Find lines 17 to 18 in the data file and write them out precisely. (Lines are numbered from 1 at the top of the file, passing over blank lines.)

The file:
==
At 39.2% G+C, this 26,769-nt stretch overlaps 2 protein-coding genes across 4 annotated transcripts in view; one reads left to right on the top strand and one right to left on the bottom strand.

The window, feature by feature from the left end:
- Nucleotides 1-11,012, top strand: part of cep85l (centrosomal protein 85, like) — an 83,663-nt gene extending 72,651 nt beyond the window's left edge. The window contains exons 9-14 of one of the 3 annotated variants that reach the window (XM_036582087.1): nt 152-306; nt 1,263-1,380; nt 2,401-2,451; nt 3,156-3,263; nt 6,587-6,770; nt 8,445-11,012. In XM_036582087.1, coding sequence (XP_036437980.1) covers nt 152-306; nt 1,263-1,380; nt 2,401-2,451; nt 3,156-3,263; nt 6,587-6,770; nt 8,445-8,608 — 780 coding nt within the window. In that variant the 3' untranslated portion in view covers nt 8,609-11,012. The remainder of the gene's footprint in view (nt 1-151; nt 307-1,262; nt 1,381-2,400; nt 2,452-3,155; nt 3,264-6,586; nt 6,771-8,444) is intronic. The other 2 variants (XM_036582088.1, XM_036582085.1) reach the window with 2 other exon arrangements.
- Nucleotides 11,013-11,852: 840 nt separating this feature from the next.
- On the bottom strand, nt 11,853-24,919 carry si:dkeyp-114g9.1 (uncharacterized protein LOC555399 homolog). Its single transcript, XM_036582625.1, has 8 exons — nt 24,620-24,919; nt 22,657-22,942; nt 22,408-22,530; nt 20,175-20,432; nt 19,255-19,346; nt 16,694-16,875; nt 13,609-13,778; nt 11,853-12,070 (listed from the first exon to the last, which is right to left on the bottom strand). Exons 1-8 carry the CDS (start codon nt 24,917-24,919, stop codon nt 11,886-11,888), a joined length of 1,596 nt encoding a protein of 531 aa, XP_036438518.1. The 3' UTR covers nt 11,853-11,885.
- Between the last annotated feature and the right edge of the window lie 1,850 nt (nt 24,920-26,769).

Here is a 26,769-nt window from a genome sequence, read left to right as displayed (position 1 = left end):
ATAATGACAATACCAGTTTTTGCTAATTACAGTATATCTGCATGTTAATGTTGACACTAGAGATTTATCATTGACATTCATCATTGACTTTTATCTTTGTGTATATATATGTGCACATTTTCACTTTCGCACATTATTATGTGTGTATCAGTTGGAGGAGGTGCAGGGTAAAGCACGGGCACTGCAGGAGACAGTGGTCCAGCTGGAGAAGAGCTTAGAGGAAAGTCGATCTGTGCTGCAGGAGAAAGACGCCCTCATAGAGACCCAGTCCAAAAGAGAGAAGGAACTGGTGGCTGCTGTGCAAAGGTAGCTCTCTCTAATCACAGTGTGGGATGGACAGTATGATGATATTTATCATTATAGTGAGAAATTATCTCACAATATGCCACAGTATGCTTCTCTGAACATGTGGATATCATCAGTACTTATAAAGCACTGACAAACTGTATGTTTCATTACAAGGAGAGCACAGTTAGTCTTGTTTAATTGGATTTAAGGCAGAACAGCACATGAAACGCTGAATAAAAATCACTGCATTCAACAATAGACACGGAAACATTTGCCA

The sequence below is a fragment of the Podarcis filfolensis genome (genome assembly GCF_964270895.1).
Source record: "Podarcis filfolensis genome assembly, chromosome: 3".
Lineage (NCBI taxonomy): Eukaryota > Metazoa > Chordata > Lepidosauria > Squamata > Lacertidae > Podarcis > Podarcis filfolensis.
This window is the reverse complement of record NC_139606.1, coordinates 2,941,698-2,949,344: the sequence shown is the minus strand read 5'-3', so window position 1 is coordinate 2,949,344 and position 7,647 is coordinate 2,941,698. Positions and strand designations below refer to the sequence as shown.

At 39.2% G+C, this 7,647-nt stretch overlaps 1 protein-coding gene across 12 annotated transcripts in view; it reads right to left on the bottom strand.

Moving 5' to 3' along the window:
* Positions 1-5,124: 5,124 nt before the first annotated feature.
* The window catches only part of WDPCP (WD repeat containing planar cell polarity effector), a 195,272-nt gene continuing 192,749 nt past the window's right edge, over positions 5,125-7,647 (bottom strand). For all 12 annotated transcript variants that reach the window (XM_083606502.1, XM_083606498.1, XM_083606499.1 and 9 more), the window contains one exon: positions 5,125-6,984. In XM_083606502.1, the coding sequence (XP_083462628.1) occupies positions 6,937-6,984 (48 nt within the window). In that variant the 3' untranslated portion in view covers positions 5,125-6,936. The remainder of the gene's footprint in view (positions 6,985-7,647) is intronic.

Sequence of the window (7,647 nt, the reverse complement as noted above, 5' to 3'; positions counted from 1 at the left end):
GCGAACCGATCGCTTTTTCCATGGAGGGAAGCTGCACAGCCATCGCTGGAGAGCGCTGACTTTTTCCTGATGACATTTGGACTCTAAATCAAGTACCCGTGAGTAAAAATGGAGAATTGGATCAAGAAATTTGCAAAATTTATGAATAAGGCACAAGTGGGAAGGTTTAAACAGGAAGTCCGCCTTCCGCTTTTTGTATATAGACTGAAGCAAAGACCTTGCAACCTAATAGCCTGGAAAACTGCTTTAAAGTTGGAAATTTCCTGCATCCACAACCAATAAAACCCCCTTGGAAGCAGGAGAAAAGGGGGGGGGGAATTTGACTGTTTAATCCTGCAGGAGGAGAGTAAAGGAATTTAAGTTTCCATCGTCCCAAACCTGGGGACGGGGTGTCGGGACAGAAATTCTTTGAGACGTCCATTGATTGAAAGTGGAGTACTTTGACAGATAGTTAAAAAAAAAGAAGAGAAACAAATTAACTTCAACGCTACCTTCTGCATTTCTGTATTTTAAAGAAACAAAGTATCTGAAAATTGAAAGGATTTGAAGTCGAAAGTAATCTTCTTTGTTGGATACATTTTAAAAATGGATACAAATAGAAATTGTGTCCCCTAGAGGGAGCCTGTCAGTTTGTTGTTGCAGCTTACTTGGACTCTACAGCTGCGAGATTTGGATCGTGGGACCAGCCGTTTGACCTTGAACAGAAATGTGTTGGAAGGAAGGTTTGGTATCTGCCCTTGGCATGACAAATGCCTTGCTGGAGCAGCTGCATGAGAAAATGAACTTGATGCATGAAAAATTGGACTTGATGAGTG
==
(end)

Sequence of the window (7,647 nt, the reverse complement as noted above, 5' to 3'; positions counted from 1 at the left end):
GCGAACCGATCGCTTTTTCCATGGAGGGAAGCTGCACAGCCATCGCTGGAGAGCGCTGACTTTTTCCTGATGACATTTGGACTCTAAATCAAGTACCCGTGAGTAAAAATGGAGAATTGGATCAAGAAATTTGCAAAATTTATGAATAAGGCACAAGTGGGAAGGTTTAAACAGGAAGTCCGCCTTCCGCTTTTTGTATATAGACTGAAGCAAAGACCTTGCAACCTAATAGCCTGGAAAACTGCTTTAAAGTTGGAAATTTCCTGCATCCACAACCAATAAAACCCCCTTGGAAGCAGGAGAAAAGGGGGGGGGGAATTTGACTGTTTAATCCTGCAGGAGGAGAGTAAAGGAATTTAAGTTTCCATCGTCCCAAACCTGGGGACGGGGTGTCGGGACAGAAATTCTTTGAGACGTCCATTGATTGAAAGTGGAGTACTTTGACAGATAGTTAAAAAAAAAGAAGAGAAACAAATTAACTTCAACGCTACCTTCTGCATTTCTGTATTTTAAAGAAACAAAGTATCTGAAAATTGAAAGGATTTGAAGTCGAAAGTAATCTTCTTTGTTGGATACATTTTAAAAATGGATACAAATAGAAATTGTGTCCCCTAGAGGGAGCCTGTCAGTTTGTTGTTGCAGCTTACTTGGACTCTACAGCTGCGAGATTTGGATCGTGGGACCAGCCGTTTGACCTTGAACAGAAATGTGTTGGAAGGAAGGTTTGGTATCTGCCCTTGGCATGACAAATGCCTTGCTGGAGCAGCTGCATGAGAAAATGAACTTGATGCATGAAAAATTGGACTTGATGAGTG